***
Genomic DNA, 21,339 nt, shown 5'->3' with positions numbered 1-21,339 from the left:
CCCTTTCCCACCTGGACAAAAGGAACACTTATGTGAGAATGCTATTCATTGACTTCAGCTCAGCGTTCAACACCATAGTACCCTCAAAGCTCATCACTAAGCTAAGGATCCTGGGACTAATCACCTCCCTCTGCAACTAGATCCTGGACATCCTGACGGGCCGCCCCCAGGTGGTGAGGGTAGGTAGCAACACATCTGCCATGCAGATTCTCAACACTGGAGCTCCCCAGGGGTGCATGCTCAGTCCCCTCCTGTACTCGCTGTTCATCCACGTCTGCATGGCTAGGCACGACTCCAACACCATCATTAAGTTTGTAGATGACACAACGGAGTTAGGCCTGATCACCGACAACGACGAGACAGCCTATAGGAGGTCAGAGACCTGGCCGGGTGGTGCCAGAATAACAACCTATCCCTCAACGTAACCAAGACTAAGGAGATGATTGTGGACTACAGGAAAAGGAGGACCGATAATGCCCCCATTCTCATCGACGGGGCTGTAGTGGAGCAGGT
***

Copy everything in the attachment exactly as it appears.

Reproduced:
Genomic DNA, 21,339 nt, shown 5'->3' with positions numbered 1-21,339 from the left:
CCCTTTCCCACCTGGACAAAAGGAACACTTATGTGAGAATGCTATTCATTGACTTCAGCTCAGCGTTCAACACCATAGTACCCTCAAAGCTCATCACTAAGCTAAGGATCCTGGGACTAATCACCTCCCTCTGCAACTAGATCCTGGACATCCTGACGGGCCGCCCCCAGGTGGTGAGGGTAGGTAGCAACACATCTGCCATGCAGATTCTCAACACTGGAGCTCCCCAGGGGTGCATGCTCAGTCCCCTCCTGTACTCGCTGTTCATCCACGTCTGCATGGCTAGGCACGACTCCAACACCATCATTAAGTTTGTAGATGACACAACGGAGTTAGGCCTGATCACCGACAACGACGAGACAGCCTATAGGAGGTCAGAGACCTGGCCGGGTGGTGCCAGAATAACAACCTATCCCTCAACGTAACCAAGACTAAGGAGATGATTGTGGACTACAGGAAAAGGAGGACCGATAATGCCCCCATTCTCATCGACGGGGCTGTAGTGGAGCAGGT